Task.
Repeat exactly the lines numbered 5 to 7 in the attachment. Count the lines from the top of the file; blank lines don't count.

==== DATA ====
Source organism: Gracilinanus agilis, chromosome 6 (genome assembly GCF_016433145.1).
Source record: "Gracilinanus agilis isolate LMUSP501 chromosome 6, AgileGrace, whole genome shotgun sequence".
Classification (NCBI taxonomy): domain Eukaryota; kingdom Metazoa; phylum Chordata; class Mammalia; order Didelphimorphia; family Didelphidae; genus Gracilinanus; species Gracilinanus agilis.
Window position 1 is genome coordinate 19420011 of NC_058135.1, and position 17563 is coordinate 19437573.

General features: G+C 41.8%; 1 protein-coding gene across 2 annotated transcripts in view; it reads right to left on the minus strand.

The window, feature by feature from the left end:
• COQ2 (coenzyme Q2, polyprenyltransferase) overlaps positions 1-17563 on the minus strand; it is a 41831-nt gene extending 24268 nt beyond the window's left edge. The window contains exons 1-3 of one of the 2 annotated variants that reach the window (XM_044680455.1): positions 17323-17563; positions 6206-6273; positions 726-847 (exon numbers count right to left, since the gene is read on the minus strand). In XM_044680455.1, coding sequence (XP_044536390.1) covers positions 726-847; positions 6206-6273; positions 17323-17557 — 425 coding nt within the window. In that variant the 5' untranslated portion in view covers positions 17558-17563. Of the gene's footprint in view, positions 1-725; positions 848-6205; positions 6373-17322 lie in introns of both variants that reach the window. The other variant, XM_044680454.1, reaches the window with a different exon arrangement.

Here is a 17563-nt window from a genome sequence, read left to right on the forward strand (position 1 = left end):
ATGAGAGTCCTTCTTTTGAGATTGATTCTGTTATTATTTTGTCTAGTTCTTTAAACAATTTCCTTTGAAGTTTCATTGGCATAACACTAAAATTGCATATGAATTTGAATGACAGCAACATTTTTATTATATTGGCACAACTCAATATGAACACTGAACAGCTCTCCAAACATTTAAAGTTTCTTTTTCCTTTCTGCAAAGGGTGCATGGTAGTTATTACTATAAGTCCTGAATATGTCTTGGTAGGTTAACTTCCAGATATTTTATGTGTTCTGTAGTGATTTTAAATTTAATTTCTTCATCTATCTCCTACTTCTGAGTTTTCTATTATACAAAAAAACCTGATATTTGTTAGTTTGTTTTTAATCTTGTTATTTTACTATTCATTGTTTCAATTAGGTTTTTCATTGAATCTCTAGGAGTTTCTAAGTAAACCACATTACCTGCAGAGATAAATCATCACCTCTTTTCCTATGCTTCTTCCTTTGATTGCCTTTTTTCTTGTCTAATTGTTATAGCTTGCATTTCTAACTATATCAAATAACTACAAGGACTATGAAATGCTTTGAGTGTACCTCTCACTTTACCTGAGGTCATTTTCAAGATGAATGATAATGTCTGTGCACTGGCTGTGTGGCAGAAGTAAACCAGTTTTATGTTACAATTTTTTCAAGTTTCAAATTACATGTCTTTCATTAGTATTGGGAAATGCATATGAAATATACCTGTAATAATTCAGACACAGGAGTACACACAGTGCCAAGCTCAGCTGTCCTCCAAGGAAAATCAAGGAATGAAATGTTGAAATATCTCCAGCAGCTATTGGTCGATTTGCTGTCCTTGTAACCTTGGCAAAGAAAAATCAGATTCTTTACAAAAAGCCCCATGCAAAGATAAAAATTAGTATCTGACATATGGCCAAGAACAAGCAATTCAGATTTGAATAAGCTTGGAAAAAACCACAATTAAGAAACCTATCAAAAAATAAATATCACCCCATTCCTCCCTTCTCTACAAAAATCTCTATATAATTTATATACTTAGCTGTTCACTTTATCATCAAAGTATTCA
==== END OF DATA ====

General features: G+C 41.8%; 1 protein-coding gene across 2 annotated transcripts in view; it reads right to left on the minus strand.

The window, feature by feature from the left end:
• COQ2 (coenzyme Q2, polyprenyltransferase) overlaps positions 1-17563 on the minus strand; it is a 41831-nt gene extending 24268 nt beyond the window's left edge. The window contains exons 1-3 of one of the 2 annotated variants that reach the window (XM_044680455.1): positions 17323-17563; positions 6206-6273; positions 726-847 (exon numbers count right to left, since the gene is read on the minus strand). In XM_044680455.1, coding sequence (XP_044536390.1) covers positions 726-847; positions 6206-6273; positions 17323-17557 — 425 coding nt within the window. In that variant the 5' untranslated portion in view covers positions 17558-17563. Of the gene's footprint in view, positions 1-725; positions 848-6205; positions 6373-17322 lie in introns of both variants that reach the window. The other variant, XM_044680454.1, reaches the window with a different exon arrangement.